Maximising Therapeutic Utility in Rheumatoid Arthritis (MATURA) is an ambitious research project jointly funded by MRC and Versus Arthritis to identify and test biomarkers predictive of response to therapy in rheumatoid arthritis (RA), thereby allowing the stratification of patients into groups according to the therapies that are most likely to be effective. The project comprises two work-streams: Workstream 1 is managed by Prof Costantino Pitzalis the Centre for Experimental Medicine and Rheumatology, and Workstream 2 is managed at The University of Manchester.
An important component of the Workstream 1 is the STRAP Trial, a randomised control trial which aims to test the utility of synovial histomorphology and B cell number together with specific molecular signatures as potential biomarkers to guide therapeutic decisions in patients failing DMARD therapy to improve on current response rates and identify patients more likely to respond. Patients are randomised to receive Rituximab, Tocilizumab or Anti-TNF therapy following a baseline synovial biopsy.
This trial closed to recruitment in May 2019, there are 21 UK sites and 6 European centres, and a total of 226 patients were recruited. The results will be available in 2020.
STRAP/STRAP-EU Bio & Data-Resource Metrics
Following a synovial biopsy, DMARD-inadequate (ir) patients are randomised to anti-TNF, Rituximab (RTX) or Tocilizumab (TCZ). In addition to the US-guided synovial biopsy at baseline STRAP collects a second biopsy at primary end-point in 1/3 of patients as well as matched serum/plasma, DNA, RNA, cryopreserved peripheral blood mononuclear cells (PBMCs) 3 monthly, linked to stringent clinical outcome measures including US synovitis & PDU scores.
This trial closed to recruitment in May 2019, there are 21 UK sites and 6 European centres, and a total of 226 patients were recruited. The results will be available in 2020.
ISRCTN reference: ISRCTN 18262002
[NIHR CRN Portfolio Study ID: 18893]
Preliminary data suggest that up-regulation of IL-17 and the ThH17 pathway occurs in patients with rheumatoid arthritis (RA) who have been treated with anti-tumor necrosis factor- alpha (anti-TNFα) therapy but demonstrate an incomplete clinical response. A deeper understanding of this is required in order to determine whether IL-17 or the ThH17 pathway is a valid target for intervention in this population to improve response outcome.
The main aim of this study is to examine the relationship of IL-17 expression within blood and synovium of subjects with RA as relates to clinical response or non-responses to anti-TNF therapy. Clinical assessments, ultrasound assessments, synovial tissue bio-markers obtained from the ultrasound-guided synovial biopsy and study specific blood sampling are being used to evaluate the pattern of activity shown in the Th17 pathway. Recruitment of 57 patients took place in 10 NHS Trusts, results are now being analysed and will be published in 2019.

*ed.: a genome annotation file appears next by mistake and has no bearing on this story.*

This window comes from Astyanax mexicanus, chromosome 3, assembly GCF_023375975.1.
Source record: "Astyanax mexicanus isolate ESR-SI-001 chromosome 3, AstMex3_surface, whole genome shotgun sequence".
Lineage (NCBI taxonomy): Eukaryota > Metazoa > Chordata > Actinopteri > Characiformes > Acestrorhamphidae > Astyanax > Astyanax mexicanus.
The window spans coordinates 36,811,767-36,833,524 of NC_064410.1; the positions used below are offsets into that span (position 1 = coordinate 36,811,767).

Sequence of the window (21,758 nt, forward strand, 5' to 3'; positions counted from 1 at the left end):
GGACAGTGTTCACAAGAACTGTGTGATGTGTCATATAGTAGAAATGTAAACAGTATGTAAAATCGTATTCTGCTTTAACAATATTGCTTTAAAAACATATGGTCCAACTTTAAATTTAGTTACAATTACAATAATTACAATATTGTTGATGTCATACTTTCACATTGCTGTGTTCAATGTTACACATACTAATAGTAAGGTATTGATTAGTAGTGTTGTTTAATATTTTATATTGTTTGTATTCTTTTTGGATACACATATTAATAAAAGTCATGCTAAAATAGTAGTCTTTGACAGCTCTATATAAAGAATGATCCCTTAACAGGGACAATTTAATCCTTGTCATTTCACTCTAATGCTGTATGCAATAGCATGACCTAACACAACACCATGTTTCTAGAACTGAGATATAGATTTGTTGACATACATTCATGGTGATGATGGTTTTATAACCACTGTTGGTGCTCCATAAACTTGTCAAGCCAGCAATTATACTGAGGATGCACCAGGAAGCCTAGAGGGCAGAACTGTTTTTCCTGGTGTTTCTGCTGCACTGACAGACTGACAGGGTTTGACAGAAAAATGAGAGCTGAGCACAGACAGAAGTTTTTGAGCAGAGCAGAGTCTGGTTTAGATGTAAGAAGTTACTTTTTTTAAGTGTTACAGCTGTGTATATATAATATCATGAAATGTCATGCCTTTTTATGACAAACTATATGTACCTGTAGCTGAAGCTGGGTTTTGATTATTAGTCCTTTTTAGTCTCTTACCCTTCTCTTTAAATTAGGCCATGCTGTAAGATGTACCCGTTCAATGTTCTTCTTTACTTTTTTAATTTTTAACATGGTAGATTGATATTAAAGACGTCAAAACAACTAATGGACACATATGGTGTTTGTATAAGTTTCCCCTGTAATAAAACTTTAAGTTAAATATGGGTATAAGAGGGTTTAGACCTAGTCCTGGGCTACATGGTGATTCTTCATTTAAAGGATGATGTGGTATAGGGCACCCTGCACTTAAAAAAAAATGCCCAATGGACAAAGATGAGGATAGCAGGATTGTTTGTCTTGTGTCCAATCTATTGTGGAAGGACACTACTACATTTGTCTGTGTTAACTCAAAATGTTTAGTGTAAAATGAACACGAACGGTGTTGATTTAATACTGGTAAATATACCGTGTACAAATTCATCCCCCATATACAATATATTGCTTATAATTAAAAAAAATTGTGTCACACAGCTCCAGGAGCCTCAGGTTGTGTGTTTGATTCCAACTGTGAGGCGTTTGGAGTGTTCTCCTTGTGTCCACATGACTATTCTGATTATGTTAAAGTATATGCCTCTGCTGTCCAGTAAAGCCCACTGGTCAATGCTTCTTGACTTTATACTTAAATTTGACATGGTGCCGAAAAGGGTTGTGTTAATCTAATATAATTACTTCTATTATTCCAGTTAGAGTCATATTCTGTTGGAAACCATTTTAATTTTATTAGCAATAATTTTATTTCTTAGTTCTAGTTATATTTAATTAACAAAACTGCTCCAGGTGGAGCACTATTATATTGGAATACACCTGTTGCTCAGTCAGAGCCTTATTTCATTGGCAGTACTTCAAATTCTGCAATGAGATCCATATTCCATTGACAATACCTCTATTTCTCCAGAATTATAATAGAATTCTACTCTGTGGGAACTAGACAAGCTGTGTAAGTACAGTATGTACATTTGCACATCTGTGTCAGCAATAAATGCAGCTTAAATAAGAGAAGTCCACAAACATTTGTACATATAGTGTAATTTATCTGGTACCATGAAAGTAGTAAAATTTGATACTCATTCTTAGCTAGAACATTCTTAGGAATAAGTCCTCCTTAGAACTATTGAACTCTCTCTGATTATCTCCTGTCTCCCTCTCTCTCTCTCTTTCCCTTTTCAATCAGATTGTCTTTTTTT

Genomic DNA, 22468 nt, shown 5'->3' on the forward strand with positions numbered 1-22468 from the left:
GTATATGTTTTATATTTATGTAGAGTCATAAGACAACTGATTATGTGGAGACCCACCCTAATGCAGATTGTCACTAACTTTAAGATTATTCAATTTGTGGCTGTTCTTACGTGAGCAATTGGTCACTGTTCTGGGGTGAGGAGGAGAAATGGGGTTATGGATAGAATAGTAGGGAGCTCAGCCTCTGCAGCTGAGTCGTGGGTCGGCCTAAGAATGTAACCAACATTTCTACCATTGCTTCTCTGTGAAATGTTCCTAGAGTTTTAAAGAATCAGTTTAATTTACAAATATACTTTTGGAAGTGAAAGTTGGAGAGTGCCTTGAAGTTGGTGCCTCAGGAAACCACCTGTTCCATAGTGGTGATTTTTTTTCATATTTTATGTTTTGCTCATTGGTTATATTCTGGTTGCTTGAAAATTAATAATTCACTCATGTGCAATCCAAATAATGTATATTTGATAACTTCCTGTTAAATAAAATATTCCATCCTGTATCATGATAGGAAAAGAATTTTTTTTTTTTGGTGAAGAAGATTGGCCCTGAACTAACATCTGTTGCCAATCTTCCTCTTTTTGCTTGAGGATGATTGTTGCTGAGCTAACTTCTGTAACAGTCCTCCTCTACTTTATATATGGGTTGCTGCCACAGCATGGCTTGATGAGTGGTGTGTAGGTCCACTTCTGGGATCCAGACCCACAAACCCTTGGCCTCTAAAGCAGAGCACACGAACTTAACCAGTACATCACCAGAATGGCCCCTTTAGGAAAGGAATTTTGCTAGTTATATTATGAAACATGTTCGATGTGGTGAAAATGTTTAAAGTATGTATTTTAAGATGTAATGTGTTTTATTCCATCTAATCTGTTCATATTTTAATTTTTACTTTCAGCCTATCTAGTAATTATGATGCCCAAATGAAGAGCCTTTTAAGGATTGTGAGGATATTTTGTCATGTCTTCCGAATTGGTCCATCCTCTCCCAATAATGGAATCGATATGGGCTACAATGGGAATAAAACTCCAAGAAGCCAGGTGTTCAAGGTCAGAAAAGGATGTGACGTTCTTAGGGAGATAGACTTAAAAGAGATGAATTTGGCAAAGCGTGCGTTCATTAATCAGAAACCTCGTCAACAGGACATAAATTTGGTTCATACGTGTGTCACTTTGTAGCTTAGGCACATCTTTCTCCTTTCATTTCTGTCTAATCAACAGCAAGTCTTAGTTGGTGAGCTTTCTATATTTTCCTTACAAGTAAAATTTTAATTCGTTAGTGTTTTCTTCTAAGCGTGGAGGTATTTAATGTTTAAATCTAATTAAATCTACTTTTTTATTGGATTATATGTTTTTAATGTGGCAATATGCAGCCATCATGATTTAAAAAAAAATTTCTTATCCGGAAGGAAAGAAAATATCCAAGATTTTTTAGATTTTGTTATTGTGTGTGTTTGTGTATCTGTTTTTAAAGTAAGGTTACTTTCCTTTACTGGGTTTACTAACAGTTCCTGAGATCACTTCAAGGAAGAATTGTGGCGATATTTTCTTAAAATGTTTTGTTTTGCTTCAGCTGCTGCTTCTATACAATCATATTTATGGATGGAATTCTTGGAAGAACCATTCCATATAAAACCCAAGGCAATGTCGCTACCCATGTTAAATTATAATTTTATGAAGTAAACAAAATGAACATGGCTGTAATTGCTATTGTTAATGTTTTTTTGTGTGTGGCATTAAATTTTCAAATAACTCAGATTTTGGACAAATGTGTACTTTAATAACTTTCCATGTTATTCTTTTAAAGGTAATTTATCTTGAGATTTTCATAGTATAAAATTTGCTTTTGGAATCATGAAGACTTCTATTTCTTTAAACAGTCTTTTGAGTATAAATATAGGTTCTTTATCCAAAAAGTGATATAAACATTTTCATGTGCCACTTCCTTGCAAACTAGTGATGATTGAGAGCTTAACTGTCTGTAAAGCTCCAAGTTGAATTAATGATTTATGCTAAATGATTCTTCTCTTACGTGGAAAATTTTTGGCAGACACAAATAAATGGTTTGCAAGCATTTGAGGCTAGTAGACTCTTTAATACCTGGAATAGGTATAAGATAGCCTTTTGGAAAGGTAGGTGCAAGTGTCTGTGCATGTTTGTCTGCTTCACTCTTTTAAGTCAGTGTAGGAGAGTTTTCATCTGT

Therapist Bio & Data-Resource Metrics
Biological samples (tissue & fluids) were collected at five timepoints over a 24 week follow-up period and are linked to stringent clinical outcome measures. Recruitment status for this study is 57 patients, with 27 baseline and 20 follow-up synovial tissue biopsies collected. Blood samples have been collected for 280 time-points and include wholeblood, serum, peripheral blood mononuclear cells (PBMCs), and DNA. In addition, urine was collected at four timepoints.
[NIHR CRN Portfolio Study ID: 31852]
Status: This trial is recruiting patients at Barts.
There are many reports that strongly suggest that certain bacteria living in the mouth and in the intestines of RA patients may cause and/or worsen RA. The purpose of the observational IRMA study is to identify RA patients who also have periodontitis (inflammation in their gums caused by bacteria) and compare them to healthy individuals. We will compare the presence of bacteria in the mouth with the RA disease activity and severity and investigate whether the presence of periodontitis and certain bacteria are related to the inflammation in joints and severity of RA disease. The long term goal is to determine if treating periodontitis, caused by certain bacteria, may help to improve the outcomes for patients with RA.
IRMA Bio & Data-Resource Metrics
Biological samples (tissue & fluids) are collected at three timepoints over a 24 week follow-up period and are linked to stringent clinical outcome measures. Recruitment status for this study is currently 12 patients, with 6 baseline synovial tissue biopsies collected. Blood samples have been collected for 27 time-points and include wholeblood, serum, plasma and peripheral blood mononuclear cells (PBMCs), and DNA. In addition, stool samples and oral samples (saliva, GCF and plaque) are also collected.